Broken elevator at Grand Canyon Caverns strands people 200 feet underground for more than a day

Five people became stranded for more than 24 hours about 200 feet underground after the elevator at Grand Canyon Caverns near Peach Springs, Arizona, malfunctioned Sunday evening.

According to ABC News:

Several people were able to walk up the 21 flights of stairs to get out, but five others were either unable to safely do so or chose to stay behind with those who physically couldn’t, according to a spokesperson for the Coconino County Sheriff’s Office.

The stranded group was provided accommodation and food that night by a small hotel and restaurant adjacent to the dry caverns, which are among the largest in the United States and date back 65 million years. The elevator malfunction was initially thought to be electrical but is now believed to be mechanical after an external generator that arrived on Monday was hooked up to the elevator and did not fix the problem, the sheriff’s office spokesperson said.

ABC-15 in Arizona reported all of the people were rescued Monday night after more than 24 hours underground.

Sherry Jimenez was finally pulled out of the Grand Canyon Caverns nearly 30 hours after she went down there.

“I can’t say thank you enough because they did everything so professionally, so safe,” says Sherry Jimenez, had to be rescued.

The search & rescue team from Coconino County was trying to comfort the family members on the way up. Each rescue took at least 25 minutes.

KHOU had more details about the rescue:

Ten members of the Coconino County Sheriff’s Office Search and Rescue Unit-Mountain Rescue Team, along with four members of the Flagstaff Fire Department Technical Rescue Team responded to Grand Canyon Caverns for the rescue. 

Teams were able to build a technical rope rescue system in the elevator shaft and made their way to the bottom of the cavern via the stairwell to teach the family how to use it.

Each member of the family was raised one at a time in a process that took roughly 15 minutes per ascent, authorities said.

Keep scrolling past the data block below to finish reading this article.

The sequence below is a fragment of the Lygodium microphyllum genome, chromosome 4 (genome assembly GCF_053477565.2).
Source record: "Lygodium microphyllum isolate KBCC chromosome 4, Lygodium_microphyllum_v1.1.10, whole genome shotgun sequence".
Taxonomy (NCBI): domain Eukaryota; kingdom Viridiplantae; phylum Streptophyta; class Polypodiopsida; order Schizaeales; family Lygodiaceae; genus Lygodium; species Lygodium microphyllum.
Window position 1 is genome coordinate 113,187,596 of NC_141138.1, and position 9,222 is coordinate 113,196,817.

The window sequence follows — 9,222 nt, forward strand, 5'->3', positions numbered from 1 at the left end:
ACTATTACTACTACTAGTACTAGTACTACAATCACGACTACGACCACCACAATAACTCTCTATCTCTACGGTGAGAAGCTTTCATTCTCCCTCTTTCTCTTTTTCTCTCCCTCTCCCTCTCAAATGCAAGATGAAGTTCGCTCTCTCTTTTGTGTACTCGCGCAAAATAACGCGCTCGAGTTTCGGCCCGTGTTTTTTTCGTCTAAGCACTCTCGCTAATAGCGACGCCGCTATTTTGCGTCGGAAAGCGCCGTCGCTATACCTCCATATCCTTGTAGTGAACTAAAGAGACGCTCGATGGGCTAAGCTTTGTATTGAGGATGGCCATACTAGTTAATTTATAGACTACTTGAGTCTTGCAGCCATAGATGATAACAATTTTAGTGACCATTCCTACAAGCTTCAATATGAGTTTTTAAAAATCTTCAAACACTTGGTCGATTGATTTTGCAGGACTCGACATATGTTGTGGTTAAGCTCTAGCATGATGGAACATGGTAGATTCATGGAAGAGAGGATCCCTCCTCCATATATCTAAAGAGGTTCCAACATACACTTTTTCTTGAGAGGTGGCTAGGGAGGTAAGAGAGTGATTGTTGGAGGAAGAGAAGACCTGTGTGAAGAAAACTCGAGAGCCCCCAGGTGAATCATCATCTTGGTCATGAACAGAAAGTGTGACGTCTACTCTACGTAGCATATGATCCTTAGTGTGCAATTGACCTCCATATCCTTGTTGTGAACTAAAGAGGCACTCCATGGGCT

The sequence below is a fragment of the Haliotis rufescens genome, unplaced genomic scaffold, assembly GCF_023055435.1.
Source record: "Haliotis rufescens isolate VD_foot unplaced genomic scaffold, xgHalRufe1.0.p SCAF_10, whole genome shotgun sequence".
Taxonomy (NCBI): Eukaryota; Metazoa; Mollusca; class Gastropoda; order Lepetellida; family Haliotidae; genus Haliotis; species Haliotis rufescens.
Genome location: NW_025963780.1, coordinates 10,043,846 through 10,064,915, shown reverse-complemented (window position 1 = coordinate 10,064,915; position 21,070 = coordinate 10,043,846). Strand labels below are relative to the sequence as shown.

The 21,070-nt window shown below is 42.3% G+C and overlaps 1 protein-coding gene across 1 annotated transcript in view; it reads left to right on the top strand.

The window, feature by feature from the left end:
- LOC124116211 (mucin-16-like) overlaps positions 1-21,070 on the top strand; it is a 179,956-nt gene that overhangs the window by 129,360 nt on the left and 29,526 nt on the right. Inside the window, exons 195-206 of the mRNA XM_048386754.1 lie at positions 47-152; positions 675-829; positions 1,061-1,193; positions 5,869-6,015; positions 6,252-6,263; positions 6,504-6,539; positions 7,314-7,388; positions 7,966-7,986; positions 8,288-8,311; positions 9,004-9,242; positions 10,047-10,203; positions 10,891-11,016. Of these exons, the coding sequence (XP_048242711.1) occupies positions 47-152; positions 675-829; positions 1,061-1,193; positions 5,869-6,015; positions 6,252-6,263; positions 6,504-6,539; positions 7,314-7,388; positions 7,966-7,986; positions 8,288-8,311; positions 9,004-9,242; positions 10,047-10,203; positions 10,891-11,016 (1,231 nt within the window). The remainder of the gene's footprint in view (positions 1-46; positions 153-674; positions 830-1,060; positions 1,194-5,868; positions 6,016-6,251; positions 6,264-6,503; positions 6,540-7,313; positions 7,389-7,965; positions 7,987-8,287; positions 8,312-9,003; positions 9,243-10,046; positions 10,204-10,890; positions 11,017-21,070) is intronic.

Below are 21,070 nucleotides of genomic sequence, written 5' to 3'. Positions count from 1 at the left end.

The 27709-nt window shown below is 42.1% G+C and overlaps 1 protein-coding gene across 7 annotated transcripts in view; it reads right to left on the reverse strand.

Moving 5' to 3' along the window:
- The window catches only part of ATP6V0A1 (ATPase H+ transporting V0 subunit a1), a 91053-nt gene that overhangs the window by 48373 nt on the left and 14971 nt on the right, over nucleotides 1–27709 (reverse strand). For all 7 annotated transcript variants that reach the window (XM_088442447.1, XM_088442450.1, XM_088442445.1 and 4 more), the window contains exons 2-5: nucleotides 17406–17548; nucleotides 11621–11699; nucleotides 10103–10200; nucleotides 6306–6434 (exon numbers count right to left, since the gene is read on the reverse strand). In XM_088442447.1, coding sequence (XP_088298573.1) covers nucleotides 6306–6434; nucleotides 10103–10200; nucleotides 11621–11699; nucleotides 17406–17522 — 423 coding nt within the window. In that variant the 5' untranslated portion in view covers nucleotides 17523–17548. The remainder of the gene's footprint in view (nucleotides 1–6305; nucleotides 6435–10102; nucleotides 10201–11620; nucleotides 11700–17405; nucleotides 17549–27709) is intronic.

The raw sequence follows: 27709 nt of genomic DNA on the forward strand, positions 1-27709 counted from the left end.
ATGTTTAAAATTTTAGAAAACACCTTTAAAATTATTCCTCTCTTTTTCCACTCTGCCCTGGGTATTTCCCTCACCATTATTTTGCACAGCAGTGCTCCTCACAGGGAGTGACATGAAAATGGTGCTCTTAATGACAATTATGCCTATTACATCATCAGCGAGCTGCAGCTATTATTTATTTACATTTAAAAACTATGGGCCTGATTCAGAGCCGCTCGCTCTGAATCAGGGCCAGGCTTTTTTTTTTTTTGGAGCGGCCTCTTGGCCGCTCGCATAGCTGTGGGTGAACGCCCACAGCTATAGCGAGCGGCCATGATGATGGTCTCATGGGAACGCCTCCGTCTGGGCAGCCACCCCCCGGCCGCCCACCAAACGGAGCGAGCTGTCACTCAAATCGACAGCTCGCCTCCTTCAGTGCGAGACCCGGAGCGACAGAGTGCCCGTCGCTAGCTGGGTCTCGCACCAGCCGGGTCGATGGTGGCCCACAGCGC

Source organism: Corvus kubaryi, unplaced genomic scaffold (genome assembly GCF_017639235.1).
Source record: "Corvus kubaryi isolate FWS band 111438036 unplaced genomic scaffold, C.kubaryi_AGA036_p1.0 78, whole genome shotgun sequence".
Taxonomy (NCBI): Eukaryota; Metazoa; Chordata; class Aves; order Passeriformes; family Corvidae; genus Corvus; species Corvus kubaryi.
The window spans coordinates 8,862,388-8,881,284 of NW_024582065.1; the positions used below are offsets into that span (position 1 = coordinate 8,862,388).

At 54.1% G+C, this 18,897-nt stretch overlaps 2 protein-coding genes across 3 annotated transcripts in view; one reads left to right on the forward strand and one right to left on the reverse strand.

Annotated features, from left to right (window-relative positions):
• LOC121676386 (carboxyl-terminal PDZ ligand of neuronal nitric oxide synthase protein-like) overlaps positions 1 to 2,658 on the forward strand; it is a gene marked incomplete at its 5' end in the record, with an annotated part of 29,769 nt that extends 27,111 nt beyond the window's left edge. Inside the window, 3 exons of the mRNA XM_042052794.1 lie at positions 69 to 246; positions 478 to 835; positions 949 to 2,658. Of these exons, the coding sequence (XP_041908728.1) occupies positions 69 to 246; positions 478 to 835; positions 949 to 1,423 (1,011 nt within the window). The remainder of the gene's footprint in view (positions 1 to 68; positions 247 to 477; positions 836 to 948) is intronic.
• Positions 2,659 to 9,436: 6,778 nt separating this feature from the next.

CCSO said that the rescue was complete by 6 p.m., and all members of the family were found to be in good condition. None of them required medical treatment on scene.

Grand Canyon Caverns contains an underground restaurant and suite. So, other than the cool temperatures, the people stranded probably were comfortable.

A representative who answered the phone Tuesday at Grand Canyon Caverns said underground tours will be canceled for at least a week while the elevator is repaired.

Walter Peck discovered the caverns in 1927 off Route 66 during a search for gold, then began charging admission to the site shortly after that. Peck initially named the site Yampai Caverns, then Coconino Caverns until 1957, and Dinosaur Caverns until 1962. In 1962, the owners settled on the Grand Canyon Caverns name.

A new entrance to the caverns was built by the Works Progress Administration and Civilian Conservation Corps in 1935. After the elevator was installed in 1962, the natural entrance was sealed off at the request of the Hualapai Indians because it was considered a sacred burial place. 

Grand Canyon Caverns now is a multipronged attraction with a motel, RV park and even an airport.

(Image of the interior of Grand Canyon Caverns by Michael Kappel via Flickr)

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